Director: Dario Argento
Anthony Franciosa/Peter Neal
Peter Neal is the author of the hour. His most recent horror book "Tenebre" is a moneymaking bestseller. He flies to Rome accompanied by his agent (Saxon) in order to promote the book. His arrival in Rome triggers a serial killer’s wrath. The nutso begins to kill innocent bimbos in gruesome ways, using the book as a "how to" manual. He leaves notes under Neal’s door and loves taking pictures of his handiwork. Who is this killer with the black gloves and what does he want? They better find out fast cause soon Rome will have a slut shortage…
Dario Argento is the best horror director that nobody knows. With this one he threads on Hitchcock territory and surpasses the master. One thing about Argento you have to know…he’s all about style. He’s the "John Woo" of horror flicks. The murder scenes are all executed with style and grace. There’s almost a beauty in the way he films the violence. This film is excessively violent, misogynist for sure and filled with twists and turns that you wont see coming. Argento’s fascination with animals is also present in this one. He gives us a tense scene where this poor girl is chased by a wild dog. This dog is whacked, he climbs high fences easily and seems unstoppable…he scared the Jesus out of me.
The women in this film are dumber than in the usual Argento flick, all in some state of undress waiting to be hoffed (one scene in the movie has a girl hear a creepy voice which prompts her to take off her shirt as fast as she can?!?). The worst female character has to be the female cop…who wouldn’t know the difference between a gun and her her lipstick. She comes across as a major dumbbell. But all this is inconsequential. Argento delivers a hard, mean spirited, violent whodunit. From the taunt opening sequence, to its crazy, one of a kind in/out the house crane shot, to it’s grab by the bon bon conclusion, this movie had me salivating all the way. Argento does it again. Follow the maestro…
Plenty. Axe in the head, slit throat, stabbings but the highlight is the cut off arm scene…never seen an arm spit out so much blood…
Anthony Franciosa (Peter) gives a good show as the successful writer. His character is layered and interesting. The man with the plan John Saxon (Bullmer) charms the screen again. I’m a huge fan of Mr. Saxon and in my book he can do no wrong. Always good to see you John. NOTE: Every female performer in this film suck the big one and not in the way we'd wish. I mean ALL OF THEM!
T & A
Jackpot. There’s a scene where this girl is sitting down talking to someone and when she gets up her right tit pops out. The "flashback" girl shows us her tata’s (too bad she looks like a man). The best "knocker" scene is the one with the bisexual broad in her apartment. She has great breasts and shows 'em off extensively…and then gets hacked.!
Awesome. Slow motion, quick cuts, tight editing, extreme close ups and atmosphere to boot.We get the necessary "phallic" shot which involves a blood stained razor and all the kill scenes are a sight to behold. Argento does overdo it with that crazy ass camera shot that goes outside the apartment, along the walls of the house and back inside on the second level of the apartment. It slows the movie down and is there for the sake of style alone. But it’s still a great, ambitious shot and I’m happy Argento indulged himself. Go boy!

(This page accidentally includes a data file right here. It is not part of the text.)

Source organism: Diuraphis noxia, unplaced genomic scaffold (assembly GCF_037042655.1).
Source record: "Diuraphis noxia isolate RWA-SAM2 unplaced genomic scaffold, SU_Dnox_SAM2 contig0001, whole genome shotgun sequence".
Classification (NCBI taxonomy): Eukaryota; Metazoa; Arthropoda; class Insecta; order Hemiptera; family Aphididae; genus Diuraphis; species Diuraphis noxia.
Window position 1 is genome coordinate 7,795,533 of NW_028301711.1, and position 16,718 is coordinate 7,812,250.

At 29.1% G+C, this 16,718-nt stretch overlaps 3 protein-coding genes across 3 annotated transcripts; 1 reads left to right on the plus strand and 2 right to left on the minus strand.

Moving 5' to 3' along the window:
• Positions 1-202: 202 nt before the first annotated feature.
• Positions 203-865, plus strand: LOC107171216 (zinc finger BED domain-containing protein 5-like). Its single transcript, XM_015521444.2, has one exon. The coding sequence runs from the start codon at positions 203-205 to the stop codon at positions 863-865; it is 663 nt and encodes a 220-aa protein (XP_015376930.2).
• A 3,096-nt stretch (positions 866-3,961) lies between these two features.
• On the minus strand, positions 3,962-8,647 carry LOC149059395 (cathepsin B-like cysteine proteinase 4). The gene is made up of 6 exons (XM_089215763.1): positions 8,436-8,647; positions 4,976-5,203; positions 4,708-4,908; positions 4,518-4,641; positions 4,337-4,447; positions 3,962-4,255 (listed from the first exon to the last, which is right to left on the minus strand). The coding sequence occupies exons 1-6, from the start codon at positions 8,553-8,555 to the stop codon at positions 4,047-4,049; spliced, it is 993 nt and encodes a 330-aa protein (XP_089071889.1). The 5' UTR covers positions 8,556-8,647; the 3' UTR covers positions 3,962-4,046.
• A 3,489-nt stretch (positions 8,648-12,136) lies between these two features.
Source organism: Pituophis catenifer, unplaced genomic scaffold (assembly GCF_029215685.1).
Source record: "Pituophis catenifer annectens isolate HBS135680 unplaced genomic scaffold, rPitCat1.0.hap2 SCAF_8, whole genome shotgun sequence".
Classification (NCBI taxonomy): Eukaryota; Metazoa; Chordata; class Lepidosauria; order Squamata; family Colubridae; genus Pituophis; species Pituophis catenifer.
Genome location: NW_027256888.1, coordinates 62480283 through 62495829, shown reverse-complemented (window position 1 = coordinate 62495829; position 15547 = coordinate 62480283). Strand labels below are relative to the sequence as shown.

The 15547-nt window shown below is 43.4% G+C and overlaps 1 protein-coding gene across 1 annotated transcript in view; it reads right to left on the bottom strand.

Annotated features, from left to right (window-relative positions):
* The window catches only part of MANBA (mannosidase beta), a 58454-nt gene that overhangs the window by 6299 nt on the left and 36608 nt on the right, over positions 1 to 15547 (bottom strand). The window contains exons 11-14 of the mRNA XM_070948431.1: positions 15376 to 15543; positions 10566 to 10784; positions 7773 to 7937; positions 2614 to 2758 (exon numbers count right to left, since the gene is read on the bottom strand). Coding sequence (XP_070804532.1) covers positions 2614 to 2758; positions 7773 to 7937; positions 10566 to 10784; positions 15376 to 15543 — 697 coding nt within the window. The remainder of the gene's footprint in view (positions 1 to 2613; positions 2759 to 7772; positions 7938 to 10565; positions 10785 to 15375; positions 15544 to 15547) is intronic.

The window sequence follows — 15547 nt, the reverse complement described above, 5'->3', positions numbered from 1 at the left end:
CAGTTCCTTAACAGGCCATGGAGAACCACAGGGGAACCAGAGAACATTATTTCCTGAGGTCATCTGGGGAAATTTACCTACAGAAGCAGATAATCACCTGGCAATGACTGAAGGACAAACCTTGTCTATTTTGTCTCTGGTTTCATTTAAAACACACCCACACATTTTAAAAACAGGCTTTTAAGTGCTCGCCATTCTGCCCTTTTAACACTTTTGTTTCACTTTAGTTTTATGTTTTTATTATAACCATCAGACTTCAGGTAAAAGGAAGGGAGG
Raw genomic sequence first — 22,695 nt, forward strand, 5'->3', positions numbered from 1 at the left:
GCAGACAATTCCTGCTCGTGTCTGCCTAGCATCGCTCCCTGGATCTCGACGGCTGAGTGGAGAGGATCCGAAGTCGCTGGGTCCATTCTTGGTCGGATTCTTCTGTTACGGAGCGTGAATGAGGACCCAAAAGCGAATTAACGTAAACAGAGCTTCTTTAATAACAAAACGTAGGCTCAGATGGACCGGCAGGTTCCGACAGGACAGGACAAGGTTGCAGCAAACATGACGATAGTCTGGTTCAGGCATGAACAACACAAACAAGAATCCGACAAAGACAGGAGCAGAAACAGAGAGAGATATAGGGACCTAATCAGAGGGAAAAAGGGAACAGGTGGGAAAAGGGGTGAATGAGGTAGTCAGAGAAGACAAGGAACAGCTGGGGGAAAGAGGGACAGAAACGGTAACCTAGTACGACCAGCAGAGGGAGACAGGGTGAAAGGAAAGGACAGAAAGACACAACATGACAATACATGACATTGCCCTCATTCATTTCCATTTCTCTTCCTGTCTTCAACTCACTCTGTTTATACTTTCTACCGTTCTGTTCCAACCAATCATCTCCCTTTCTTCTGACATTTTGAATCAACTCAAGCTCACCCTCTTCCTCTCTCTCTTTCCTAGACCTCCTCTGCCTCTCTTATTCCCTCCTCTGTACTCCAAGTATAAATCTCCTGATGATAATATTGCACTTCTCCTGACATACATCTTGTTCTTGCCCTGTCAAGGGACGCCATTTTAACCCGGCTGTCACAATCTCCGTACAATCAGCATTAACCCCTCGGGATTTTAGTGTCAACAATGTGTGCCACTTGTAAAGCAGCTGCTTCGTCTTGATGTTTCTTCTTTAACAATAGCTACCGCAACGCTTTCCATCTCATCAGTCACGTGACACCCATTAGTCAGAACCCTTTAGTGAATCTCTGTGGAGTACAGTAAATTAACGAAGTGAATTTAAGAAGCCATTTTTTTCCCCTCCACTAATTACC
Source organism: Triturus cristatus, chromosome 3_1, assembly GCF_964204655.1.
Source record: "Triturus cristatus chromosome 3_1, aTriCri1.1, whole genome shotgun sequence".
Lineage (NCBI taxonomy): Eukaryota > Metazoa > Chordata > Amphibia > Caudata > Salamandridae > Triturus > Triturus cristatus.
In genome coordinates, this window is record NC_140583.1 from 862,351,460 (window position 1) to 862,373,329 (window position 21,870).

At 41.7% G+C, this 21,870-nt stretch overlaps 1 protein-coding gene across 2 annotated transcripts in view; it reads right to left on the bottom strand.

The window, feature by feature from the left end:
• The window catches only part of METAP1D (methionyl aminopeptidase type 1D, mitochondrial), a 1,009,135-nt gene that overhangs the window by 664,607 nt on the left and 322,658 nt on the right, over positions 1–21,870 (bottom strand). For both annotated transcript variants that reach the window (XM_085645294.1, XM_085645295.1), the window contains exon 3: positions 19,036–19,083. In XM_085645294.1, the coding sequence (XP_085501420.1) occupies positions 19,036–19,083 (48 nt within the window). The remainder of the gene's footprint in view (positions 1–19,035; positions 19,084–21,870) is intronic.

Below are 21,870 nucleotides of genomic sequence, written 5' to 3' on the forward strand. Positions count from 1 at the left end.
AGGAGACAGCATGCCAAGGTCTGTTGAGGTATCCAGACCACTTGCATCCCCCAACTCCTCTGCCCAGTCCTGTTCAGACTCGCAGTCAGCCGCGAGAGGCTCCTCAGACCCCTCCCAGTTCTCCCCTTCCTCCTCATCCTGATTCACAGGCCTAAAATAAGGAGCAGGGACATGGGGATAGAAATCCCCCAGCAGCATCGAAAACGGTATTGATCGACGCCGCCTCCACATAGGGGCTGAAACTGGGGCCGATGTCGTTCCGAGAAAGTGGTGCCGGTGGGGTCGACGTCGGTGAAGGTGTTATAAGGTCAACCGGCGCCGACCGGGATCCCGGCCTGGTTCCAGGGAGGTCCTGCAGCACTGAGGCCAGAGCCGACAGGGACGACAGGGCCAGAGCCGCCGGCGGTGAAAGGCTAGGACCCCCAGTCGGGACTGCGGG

The Goblin synthesizer score didn’t always work for me. It sometimes felt inappropriate for the scenes it was supporting. I think something darker, moodier would have worked better. We also get a gnarly tune by Kim Wilde (remember her?) that's titled "Take Me Tonight".
Distributor: Anchor Bay Entertainment
IMAGE: We get a beautiful letterboxed 1:85 Widescreen image. The film looks sharp most of the time. I did find the whites to be a little too white at times and some grain does pop up now and then. But overall, this is the best print I have ever seen of "Tenebre".
SOUND: The soundtrack has been re-mixed in Dolby Digital 5.1 for this DVD and it serves the film like a champ. Since the sounds and the score are so prominent during the kill scenes, their impact is accentuated.
EXTRAS: Having the film look so good was enough for me, but Anchor Bay decided to slap a few extras in there as well.
Audio Commentary: Dario Argento, Claudio Simonetti (score), and journalist Loris Curci pop in. The commentary has a lot of dead time and Argento struggles big-time with his English, but we do get lots of technical background on the film. Decent.
Sound Effects Featurette: This extra lasts for about 2 minutes and it shows us how they made the sounds for the multitude of slash and hacks that are in the film. Pretty interesting.
Special Camera Movement Featurette: This extra shows us some behind-the-scenes footage and explains to us how some shots were accomplished. It also runs for about 2 minutes and is enjoyable for what it is.
Theatrical Trailer: We get a groovy non-anamorphic theatrical trailer for the film.
We also get the requisite Talent Bio. Overall, Anchor Bay gives the Argento fans another DVD to foam about.
A movie filled with mystery, weird "flashbacks’, excessive violence (mostly against women) and an ending that will make you blurt out: Say what???????? For sure the movie has it’s flaws: dumb females (a girl being chased by the killer throws paper at him instead of getting the hell out of dodge…hilarious) a few dull moments and way too many characters (a bit confusing) but when all is said and dead Argento delivers another knock out film and trust me you’ve never seen violence look so good. See it.
In most of Argento’s films, we see the killer’s hands often (especially when he kills) during the film before his unmasking. Well those hands (usually wearing black gloves) belong to director Argento who likes to "play" the killer in most of his films. He’s anal about hand movement.